Thursday, 24 November 2011

Tashkent; capital of Uzbekistan

The police immediately clocked a flicker of hesitation as we tried to make our first trip on the Tashkent underground. We were pulled over, our passports checked and bag searched. Despite the complete absence of any of the registration slips that you are bizarrely required to present for every single night of your stay in Uzbekistan we were allowed to continue our journey with a stern warning - we had 24hrs to get some. We didn't have the documents because we were staying with friends and after a couple of days of investigations we discovered that our visa didn't allow this and there was nothing the authorities could, or would, do about it. James had worked with Alison, who with her husband Phil, had recently moved to Tashkent for work. We had invited ourselves round and they had very kindly offered to put us up. Phil happened to be the Deputy US Ambassador for Uzbekistan and, needless to say, they had a pretty nice pad. It was the most luxurious accommodation we had had on our trip, so there was absolutely no way we were going to give up it up for a pesky bit of paperwork. In the end we had to resort to paying for a hotel room to get our registration slips; returning the key after a couple of days.

If it hadn't been for Phil and Alison's generosity Tashkent would not have scored highly as a destination on our trip so far. It felt as if the soul of the city had been removed by the town planners. Huge buildings and boulevards seemed deserted and lacked any sort of character. We eventually found some sort of life at the Chorsu market, where we went to change dollars on the black market. In Uzbekistan there is a vast difference between the official rate and the black market rate for currency. There are 2500 Uzbek Som to a single US dollar on the black market rate whilst only 1750 at the official rate. In addition to this inconvenience the largest note is 1000 Uzbek som. People have to carry about wads of cash, most men carry manbags for this purpose and money countering machines are extremely useful.

Although the police continued to be annoying, we soon worked out a few strategies to minimise this. Firstly, I would always carry the bag and money - they rarely searched women and secondly, we tried to look like we knew where we were going. Of course, as soon as we got the registration slips we were never asked to show them again but we probably looked less guilty. And in all fairness to the police they never asked us for a bribe.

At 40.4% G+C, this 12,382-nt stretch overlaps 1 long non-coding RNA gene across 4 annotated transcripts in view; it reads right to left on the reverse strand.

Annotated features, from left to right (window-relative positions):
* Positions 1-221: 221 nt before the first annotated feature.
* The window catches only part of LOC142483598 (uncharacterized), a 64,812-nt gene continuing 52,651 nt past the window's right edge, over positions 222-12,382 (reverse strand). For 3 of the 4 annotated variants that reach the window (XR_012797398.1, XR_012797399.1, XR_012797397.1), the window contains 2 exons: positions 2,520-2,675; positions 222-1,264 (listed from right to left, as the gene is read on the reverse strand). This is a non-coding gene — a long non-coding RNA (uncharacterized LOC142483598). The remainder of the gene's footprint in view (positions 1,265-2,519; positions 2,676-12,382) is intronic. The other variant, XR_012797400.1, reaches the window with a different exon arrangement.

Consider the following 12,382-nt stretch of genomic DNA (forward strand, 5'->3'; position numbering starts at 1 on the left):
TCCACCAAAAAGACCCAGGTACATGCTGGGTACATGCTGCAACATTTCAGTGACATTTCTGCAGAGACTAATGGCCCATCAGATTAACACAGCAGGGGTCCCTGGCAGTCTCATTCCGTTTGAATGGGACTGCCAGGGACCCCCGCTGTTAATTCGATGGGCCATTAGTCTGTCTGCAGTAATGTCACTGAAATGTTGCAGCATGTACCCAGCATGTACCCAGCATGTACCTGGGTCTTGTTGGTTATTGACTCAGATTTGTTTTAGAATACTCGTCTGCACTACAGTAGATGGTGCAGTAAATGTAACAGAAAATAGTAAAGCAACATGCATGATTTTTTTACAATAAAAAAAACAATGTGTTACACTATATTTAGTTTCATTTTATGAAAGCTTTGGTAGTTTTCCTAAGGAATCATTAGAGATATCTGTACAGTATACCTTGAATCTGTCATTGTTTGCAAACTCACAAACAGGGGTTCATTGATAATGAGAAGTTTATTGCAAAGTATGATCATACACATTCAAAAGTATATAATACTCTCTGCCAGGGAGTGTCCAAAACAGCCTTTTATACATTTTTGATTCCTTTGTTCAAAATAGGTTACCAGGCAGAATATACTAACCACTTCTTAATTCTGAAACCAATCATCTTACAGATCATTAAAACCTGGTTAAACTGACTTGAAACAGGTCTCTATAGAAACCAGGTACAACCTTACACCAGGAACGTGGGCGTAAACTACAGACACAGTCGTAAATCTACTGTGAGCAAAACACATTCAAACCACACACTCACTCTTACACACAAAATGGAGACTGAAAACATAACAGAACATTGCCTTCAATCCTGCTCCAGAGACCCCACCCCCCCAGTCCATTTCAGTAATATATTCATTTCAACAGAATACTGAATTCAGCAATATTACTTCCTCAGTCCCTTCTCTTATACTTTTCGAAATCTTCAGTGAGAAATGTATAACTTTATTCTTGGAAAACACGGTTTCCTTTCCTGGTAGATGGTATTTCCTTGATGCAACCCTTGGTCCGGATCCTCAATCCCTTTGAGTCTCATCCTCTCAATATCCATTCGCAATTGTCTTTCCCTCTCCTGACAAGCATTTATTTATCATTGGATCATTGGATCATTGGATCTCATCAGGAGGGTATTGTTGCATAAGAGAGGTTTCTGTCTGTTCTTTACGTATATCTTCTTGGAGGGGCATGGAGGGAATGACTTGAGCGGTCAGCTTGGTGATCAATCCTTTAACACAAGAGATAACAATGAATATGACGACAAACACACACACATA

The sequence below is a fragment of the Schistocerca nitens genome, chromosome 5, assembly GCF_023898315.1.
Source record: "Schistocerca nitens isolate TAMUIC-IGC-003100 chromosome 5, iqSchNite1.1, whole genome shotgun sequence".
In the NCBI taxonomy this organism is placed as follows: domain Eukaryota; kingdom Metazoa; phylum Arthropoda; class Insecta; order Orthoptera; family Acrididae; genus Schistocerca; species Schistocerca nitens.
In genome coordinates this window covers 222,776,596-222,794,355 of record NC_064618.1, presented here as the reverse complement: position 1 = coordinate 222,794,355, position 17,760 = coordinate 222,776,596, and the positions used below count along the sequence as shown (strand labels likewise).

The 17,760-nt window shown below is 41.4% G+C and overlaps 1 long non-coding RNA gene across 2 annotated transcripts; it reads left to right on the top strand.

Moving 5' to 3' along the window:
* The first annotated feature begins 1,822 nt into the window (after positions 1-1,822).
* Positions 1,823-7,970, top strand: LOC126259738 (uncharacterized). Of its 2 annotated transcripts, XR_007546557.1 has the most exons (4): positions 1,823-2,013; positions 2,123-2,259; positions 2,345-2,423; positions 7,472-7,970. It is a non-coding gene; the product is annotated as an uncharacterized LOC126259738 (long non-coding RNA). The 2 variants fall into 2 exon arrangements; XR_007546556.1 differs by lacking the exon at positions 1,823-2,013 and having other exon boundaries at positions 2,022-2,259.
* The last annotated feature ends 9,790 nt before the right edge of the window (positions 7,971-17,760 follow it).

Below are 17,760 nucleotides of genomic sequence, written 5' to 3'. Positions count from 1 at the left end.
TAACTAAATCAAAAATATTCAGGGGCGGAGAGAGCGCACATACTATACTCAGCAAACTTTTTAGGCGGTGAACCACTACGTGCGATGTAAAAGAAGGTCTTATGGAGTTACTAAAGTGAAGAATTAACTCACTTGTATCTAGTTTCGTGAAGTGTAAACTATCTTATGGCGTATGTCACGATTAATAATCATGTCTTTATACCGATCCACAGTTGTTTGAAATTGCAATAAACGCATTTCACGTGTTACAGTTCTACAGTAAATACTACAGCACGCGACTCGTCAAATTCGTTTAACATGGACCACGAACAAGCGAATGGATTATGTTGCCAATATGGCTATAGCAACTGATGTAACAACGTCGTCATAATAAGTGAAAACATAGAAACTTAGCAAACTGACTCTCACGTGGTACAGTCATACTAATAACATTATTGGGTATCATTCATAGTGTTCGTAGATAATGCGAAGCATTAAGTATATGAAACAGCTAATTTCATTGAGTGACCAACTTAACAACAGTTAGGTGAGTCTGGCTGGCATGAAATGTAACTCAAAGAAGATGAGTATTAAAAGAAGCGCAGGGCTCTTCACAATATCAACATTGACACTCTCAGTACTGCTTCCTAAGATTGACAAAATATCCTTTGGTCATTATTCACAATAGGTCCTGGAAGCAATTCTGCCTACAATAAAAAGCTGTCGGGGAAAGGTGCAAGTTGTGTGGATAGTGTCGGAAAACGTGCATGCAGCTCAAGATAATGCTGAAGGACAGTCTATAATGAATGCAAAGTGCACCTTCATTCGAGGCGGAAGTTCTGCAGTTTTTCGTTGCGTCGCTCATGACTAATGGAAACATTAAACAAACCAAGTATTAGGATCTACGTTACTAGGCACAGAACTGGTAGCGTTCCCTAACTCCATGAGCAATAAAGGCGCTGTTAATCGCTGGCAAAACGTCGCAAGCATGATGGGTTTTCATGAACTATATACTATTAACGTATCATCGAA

Our days in Tashkent were filled with administrative tasks. After sorting out the registration issue we managed to post over 23 Kilos of mountaineering kit back to the UK and had a full day at the Turkmen embassy picking up our Turkmen visas. All of this was made much more difficult by the Uzbeks lack of understanding of the concept of queueing. In one queue James pointed out to a young woman that there was a queue and she rudely replied, 'what queue?' and continued to push in front of us. Luckily there were two of us so I went for the left arm block whilst James got to the front of the queue from the right. However, we did also meet some lovely Uzbeks during the many hours of queueing that week getting invitations to lunch and were often pointed in the right direction when we were lost.

Our final success of the week was obtaining our Turkmen visas. After an anxious day we got the elusive visa. This was the last visa we required to get us back overland to the UK and deserved a celebration. We eventually found a cafe with some outdoor seating and celebrated with Clement and Emilie, two French overland cyclists, with a couple of beers.

Loads of money - I'm rich beyond my wildest Uzbek dreams!!

1 comment:

  1. I have got a simple question for you. Do you happened to know what is the maximum amount you are allowed to bring with you when traveling to Uzbekistan? When you were visiting Uzbekistan how much cash did you have? I wonder if I bring for example USD 10 000$, will I be in trouble?